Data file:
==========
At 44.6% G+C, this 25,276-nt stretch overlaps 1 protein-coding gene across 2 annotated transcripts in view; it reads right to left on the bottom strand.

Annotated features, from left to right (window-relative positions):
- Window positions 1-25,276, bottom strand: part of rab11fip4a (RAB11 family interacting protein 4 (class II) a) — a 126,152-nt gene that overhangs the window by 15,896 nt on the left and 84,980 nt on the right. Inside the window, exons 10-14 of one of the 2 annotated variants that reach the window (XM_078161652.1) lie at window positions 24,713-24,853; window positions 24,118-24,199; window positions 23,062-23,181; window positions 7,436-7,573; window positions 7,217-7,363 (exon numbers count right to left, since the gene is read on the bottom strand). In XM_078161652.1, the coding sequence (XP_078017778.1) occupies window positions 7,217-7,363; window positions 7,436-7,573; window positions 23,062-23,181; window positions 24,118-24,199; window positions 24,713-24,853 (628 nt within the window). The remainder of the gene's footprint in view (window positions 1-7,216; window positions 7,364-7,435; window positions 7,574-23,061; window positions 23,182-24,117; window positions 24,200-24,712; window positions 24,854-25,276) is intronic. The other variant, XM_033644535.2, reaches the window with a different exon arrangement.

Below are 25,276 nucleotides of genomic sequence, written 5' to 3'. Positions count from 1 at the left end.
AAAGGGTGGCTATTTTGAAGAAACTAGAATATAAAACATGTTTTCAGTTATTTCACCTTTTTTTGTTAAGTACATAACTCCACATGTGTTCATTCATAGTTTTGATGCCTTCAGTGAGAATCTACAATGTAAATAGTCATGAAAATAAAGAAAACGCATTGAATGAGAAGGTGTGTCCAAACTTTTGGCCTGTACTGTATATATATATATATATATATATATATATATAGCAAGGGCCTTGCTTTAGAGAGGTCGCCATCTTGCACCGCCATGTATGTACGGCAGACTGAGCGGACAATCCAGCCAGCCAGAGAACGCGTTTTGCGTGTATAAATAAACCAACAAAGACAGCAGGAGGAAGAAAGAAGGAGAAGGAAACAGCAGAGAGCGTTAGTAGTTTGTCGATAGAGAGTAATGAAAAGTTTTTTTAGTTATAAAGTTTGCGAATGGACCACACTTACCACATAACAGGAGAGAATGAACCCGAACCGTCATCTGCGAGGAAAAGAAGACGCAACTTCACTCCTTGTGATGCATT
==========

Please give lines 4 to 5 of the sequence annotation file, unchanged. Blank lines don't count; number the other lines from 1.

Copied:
Below are 25,276 nucleotides of genomic sequence, written 5' to 3'. Positions count from 1 at the left end.
AAAGGGTGGCTATTTTGAAGAAACTAGAATATAAAACATGTTTTCAGTTATTTCACCTTTTTTTGTTAAGTACATAACTCCACATGTGTTCATTCATAGTTTTGATGCCTTCAGTGAGAATCTACAATGTAAATAGTCATGAAAATAAAGAAAACGCATTGAATGAGAAGGTGTGTCCAAACTTTTGGCCTGTACTGTATATATATATATATATATATATATATATATAGCAAGGGCCTTGCTTTAGAGAGGTCGCCATCTTGCACCGCCATGTATGTACGGCAGACTGAGCGGACAATCCAGCCAGCCAGAGAACGCGTTTTGCGTGTATAAATAAACCAACAAAGACAGCAGGAGGAAGAAAGAAGGAGAAGGAAACAGCAGAGAGCGTTAGTAGTTTGTCGATAGAGAGTAATGAAAAGTTTTTTTAGTTATAAAGTTTGCGAATGGACCACACTTACCACATAACAGGAGAGAATGAACCCGAACCGTCATCTGCGAGGAAAAGAAGACGCAACTTCACTCCTTGTGATGCATT